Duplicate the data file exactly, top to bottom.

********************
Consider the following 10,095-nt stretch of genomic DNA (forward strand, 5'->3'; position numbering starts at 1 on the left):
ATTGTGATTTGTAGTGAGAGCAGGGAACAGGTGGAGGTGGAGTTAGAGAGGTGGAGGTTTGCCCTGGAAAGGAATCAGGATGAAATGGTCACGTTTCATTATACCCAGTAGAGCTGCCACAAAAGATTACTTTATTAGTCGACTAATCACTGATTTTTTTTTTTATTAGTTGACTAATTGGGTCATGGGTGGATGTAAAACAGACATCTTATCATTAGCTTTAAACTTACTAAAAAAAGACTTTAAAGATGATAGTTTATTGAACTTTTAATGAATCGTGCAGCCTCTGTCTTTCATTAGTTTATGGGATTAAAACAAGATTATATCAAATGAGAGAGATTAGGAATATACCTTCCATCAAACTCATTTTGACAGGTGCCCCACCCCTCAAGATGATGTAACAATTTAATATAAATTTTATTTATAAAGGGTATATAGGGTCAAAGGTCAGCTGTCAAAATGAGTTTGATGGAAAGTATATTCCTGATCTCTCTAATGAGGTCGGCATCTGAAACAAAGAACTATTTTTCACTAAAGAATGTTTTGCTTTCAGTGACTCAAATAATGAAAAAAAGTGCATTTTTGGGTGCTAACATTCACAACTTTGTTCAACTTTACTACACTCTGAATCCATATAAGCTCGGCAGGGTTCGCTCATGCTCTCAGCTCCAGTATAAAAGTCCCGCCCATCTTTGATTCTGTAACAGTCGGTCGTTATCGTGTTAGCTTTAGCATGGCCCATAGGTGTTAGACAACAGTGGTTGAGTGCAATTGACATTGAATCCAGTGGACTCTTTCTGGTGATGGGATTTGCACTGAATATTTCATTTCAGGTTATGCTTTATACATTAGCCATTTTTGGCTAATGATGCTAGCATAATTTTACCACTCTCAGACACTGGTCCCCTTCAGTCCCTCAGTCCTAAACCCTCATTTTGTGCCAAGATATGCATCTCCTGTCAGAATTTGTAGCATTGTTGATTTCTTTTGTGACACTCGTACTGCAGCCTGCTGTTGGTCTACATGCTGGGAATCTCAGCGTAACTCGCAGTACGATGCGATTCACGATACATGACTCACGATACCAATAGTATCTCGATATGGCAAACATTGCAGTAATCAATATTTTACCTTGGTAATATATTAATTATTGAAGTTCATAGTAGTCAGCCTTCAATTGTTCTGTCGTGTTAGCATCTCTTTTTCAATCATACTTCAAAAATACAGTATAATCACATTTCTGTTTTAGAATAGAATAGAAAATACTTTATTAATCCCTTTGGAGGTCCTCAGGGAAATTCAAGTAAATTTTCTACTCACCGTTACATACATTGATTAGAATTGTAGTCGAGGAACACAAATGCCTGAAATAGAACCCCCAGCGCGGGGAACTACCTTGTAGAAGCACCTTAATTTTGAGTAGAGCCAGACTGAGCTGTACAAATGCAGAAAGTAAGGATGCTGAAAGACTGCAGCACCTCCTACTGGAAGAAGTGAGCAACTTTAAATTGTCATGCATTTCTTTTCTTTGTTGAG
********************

Consider the following 10,095-nt stretch of genomic DNA (forward strand, 5'->3'; position numbering starts at 1 on the left):
ATTGTGATTTGTAGTGAGAGCAGGGAACAGGTGGAGGTGGAGTTAGAGAGGTGGAGGTTTGCCCTGGAAAGGAATCAGGATGAAATGGTCACGTTTCATTATACCCAGTAGAGCTGCCACAAAAGATTACTTTATTAGTCGACTAATCACTGATTTTTTTTTTTATTAGTTGACTAATTGGGTCATGGGTGGATGTAAAACAGACATCTTATCATTAGCTTTAAACTTACTAAAAAAAGACTTTAAAGATGATAGTTTATTGAACTTTTAATGAATCGTGCAGCCTCTGTCTTTCATTAGTTTATGGGATTAAAACAAGATTATATCAAATGAGAGAGATTAGGAATATACCTTCCATCAAACTCATTTTGACAGGTGCCCCACCCCTCAAGATGATGTAACAATTTAATATAAATTTTATTTATAAAGGGTATATAGGGTCAAAGGTCAGCTGTCAAAATGAGTTTGATGGAAAGTATATTCCTGATCTCTCTAATGAGGTCGGCATCTGAAACAAAGAACTATTTTTCACTAAAGAATGTTTTGCTTTCAGTGACTCAAATAATGAAAAAAAGTGCATTTTTGGGTGCTAACATTCACAACTTTGTTCAACTTTACTACACTCTGAATCCATATAAGCTCGGCAGGGTTCGCTCATGCTCTCAGCTCCAGTATAAAAGTCCCGCCCATCTTTGATTCTGTAACAGTCGGTCGTTATCGTGTTAGCTTTAGCATGGCCCATAGGTGTTAGACAACAGTGGTTGAGTGCAATTGACATTGAATCCAGTGGACTCTTTCTGGTGATGGGATTTGCACTGAATATTTCATTTCAGGTTATGCTTTATACATTAGCCATTTTTGGCTAATGATGCTAGCATAATTTTACCACTCTCAGACACTGGTCCCCTTCAGTCCCTCAGTCCTAAACCCTCATTTTGTGCCAAGATATGCATCTCCTGTCAGAATTTGTAGCATTGTTGATTTCTTTTGTGACACTCGTACTGCAGCCTGCTGTTGGTCTACATGCTGGGAATCTCAGCGTAACTCGCAGTACGATGCGATTCACGATACATGACTCACGATACCAATAGTATCTCGATATGGCAAACATTGCAGTAATCAATATTTTACCTTGGTAATATATTAATTATTGAAGTTCATAGTAGTCAGCCTTCAATTGTTCTGTCGTGTTAGCATCTCTTTTTCAATCATACTTCAAAAATACAGTATAATCACATTTCTGTTTTAGAATAGAATAGAAAATACTTTATTAATCCCTTTGGAGGTCCTCAGGGAAATTCAAGTAAATTTTCTACTCACCGTTACATACATTGATTAGAATTGTAGTCGAGGAACACAAATGCCTGAAATAGAACCCCCAGCGCGGGGAACTACCTTGTAGAAGCACCTTAATTTTGAGTAGAGCCAGACTGAGCTGTACAAATGCAGAAAGTAAGGATGCTGAAAGACTGCAGCACCTCCTACTGGAAGAAGTGAGCAACTTTAAATTGTCATGCATTTCTTTTCTTTGTTGAG